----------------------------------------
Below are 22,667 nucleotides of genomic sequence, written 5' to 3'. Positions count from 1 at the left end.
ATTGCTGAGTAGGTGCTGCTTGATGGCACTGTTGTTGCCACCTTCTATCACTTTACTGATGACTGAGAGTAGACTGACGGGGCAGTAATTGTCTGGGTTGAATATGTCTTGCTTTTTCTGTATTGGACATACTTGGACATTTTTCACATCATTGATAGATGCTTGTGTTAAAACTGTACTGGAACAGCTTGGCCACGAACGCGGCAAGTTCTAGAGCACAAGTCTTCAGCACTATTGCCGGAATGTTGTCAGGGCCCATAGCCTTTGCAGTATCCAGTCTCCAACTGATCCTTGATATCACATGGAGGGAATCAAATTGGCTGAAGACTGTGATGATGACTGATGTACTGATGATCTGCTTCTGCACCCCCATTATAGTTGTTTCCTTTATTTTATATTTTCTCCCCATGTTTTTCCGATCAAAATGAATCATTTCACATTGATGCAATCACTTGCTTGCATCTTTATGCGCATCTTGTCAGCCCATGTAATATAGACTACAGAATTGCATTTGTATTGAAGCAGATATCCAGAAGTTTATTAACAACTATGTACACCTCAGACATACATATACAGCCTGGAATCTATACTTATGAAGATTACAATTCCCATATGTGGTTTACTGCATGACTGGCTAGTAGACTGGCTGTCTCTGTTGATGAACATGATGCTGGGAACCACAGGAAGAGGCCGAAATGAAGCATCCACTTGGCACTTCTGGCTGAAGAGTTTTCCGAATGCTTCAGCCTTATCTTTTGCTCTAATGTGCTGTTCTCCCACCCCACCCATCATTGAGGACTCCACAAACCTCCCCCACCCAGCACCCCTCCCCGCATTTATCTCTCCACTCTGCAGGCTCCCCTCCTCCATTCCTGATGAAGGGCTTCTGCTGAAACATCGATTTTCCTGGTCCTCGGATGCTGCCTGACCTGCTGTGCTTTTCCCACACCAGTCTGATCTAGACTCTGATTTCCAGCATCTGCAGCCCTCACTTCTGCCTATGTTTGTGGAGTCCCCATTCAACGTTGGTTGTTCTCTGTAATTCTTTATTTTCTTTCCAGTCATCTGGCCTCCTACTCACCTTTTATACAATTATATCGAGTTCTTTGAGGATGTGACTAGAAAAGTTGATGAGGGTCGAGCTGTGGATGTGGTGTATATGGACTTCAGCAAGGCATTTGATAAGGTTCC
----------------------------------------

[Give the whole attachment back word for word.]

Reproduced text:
Below are 22,667 nucleotides of genomic sequence, written 5' to 3'. Positions count from 1 at the left end.
ATTGCTGAGTAGGTGCTGCTTGATGGCACTGTTGTTGCCACCTTCTATCACTTTACTGATGACTGAGAGTAGACTGACGGGGCAGTAATTGTCTGGGTTGAATATGTCTTGCTTTTTCTGTATTGGACATACTTGGACATTTTTCACATCATTGATAGATGCTTGTGTTAAAACTGTACTGGAACAGCTTGGCCACGAACGCGGCAAGTTCTAGAGCACAAGTCTTCAGCACTATTGCCGGAATGTTGTCAGGGCCCATAGCCTTTGCAGTATCCAGTCTCCAACTGATCCTTGATATCACATGGAGGGAATCAAATTGGCTGAAGACTGTGATGATGACTGATGTACTGATGATCTGCTTCTGCACCCCCATTATAGTTGTTTCCTTTATTTTATATTTTCTCCCCATGTTTTTCCGATCAAAATGAATCATTTCACATTGATGCAATCACTTGCTTGCATCTTTATGCGCATCTTGTCAGCCCATGTAATATAGACTACAGAATTGCATTTGTATTGAAGCAGATATCCAGAAGTTTATTAACAACTATGTACACCTCAGACATACATATACAGCCTGGAATCTATACTTATGAAGATTACAATTCCCATATGTGGTTTACTGCATGACTGGCTAGTAGACTGGCTGTCTCTGTTGATGAACATGATGCTGGGAACCACAGGAAGAGGCCGAAATGAAGCATCCACTTGGCACTTCTGGCTGAAGAGTTTTCCGAATGCTTCAGCCTTATCTTTTGCTCTAATGTGCTGTTCTCCCACCCCACCCATCATTGAGGACTCCACAAACCTCCCCCACCCAGCACCCCTCCCCGCATTTATCTCTCCACTCTGCAGGCTCCCCTCCTCCATTCCTGATGAAGGGCTTCTGCTGAAACATCGATTTTCCTGGTCCTCGGATGCTGCCTGACCTGCTGTGCTTTTCCCACACCAGTCTGATCTAGACTCTGATTTCCAGCATCTGCAGCCCTCACTTCTGCCTATGTTTGTGGAGTCCCCATTCAACGTTGGTTGTTCTCTGTAATTCTTTATTTTCTTTCCAGTCATCTGGCCTCCTACTCACCTTTTATACAATTATATCGAGTTCTTTGAGGATGTGACTAGAAAAGTTGATGAGGGTCGAGCTGTGGATGTGGTGTATATGGACTTCAGCAAGGCATTTGATAAGGTTCC